The Crossing Places - Elly Griffiths
I thought I'd like this novel much more than I did. It's not terrible. Indeed, it has some good features. However, I found it disappointing and predictable overall.

First the good points. The central protagonist, Ruth Galloway, is an academic forensic archeologist. Her occupation has plenty of potential for an absorbing crime fiction series and the narrative contains some interesting discussion about matters archeological. In addition, the location - the salt marshes of Norfolk in the east of England - is suitably atmospheric and a welcome change of pace from the more usual urban or village settings of English crime fiction.

However, the not-so-good aspects of the novel overwhelm the more positive ones. Griffiths is by no means a terrible writer but her prose is on the clunky side. This is partly because she chose to tell the story in the third person and in the present tense, which is tricky to get right. Hilary Mantel pulls it off in [b:Wolf Hall|6101138|Wolf Hall (Thomas Cromwell, #1)|Hilary Mantel|http://d.gr-assets.com/books/1336576165s/6101138.jpg|6278354], but then Mantel is a rather exceptional writer. The device is much less successful here. The characterisation is also not particularly successful. Ruth Galloway, while a likeable protagonist, is a walking cliché: a late thirties, overweight, single woman whose cats are her substitute children. And before readers of this review comment that I'm the one creating a cliché about cats being a substitute for children, Griffiths has her character specifically state that this is the role the cats play in her life. The supporting characters have little depth and are also very much on the cliché spectrum. Another real weakness with the novel is the predictability of the plot. Even though I'm generally not good at solving fictional crime before the big reveal, I easily identified the villain from virtually his first appearance.* The villain is so obvious that I didn't even feel clever about having done so.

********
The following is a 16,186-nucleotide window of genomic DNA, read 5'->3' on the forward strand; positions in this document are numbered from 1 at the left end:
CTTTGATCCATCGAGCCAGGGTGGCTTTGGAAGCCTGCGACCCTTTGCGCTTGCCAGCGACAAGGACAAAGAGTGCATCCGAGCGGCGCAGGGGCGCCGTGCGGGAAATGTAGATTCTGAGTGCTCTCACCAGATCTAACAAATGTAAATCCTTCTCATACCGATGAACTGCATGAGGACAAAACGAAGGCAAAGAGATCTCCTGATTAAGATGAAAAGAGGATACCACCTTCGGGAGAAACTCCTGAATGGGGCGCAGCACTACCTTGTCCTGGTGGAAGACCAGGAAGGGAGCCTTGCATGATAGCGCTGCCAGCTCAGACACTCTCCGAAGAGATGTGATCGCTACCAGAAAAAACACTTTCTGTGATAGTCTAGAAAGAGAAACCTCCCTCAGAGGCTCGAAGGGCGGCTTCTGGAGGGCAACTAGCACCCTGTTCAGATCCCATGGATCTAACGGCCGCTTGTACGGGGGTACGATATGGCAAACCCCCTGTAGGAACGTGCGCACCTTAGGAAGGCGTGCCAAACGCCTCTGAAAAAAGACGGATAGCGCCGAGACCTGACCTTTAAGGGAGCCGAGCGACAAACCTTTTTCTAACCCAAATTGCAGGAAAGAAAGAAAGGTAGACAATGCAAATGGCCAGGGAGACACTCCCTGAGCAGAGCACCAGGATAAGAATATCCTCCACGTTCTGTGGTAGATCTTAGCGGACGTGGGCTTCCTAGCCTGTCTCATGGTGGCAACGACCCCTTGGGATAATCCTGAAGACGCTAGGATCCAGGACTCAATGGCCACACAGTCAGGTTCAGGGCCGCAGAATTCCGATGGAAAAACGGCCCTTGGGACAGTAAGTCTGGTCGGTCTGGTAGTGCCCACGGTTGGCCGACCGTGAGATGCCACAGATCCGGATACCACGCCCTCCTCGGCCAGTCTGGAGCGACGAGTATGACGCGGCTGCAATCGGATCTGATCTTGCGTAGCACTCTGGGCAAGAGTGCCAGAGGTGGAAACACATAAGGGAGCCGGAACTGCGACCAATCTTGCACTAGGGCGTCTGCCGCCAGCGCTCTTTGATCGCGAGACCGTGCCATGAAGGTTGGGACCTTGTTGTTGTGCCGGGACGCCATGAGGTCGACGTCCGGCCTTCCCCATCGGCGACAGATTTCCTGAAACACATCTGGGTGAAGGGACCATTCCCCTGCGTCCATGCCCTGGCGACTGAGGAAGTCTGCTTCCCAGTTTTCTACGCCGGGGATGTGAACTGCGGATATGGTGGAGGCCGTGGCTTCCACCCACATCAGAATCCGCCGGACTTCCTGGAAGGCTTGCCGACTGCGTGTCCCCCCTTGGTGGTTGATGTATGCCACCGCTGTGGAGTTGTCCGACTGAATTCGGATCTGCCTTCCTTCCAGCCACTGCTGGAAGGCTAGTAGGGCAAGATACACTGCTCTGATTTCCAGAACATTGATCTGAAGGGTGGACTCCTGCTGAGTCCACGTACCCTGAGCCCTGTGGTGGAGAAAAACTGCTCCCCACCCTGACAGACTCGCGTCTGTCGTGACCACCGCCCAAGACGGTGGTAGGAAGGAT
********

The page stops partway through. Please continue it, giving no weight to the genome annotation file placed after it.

This is the first novel in a series. I'm not going to completely dismiss the possibility of reading the second in the series, as I liked Ruth, the details of her occupation and the setting, but I won't be making it a priority and I doubt I'll go any further than number 2 unless the quality of the writing improves markedly. This one is possibly better than just okay, but it doesn't quite hit the heights of good, so the rating comes in at 2-1/2 stars.

*I appreciate that revealing the gender of the villain is a spoiler, but given the details of the plot, the villain was inevitably going to be male. Here's another spoiler provided as a warning to sensitive readers. The victims are children and a cat. While the narrative is not especially gruesome or graphic, that may be a deal-breaker for some.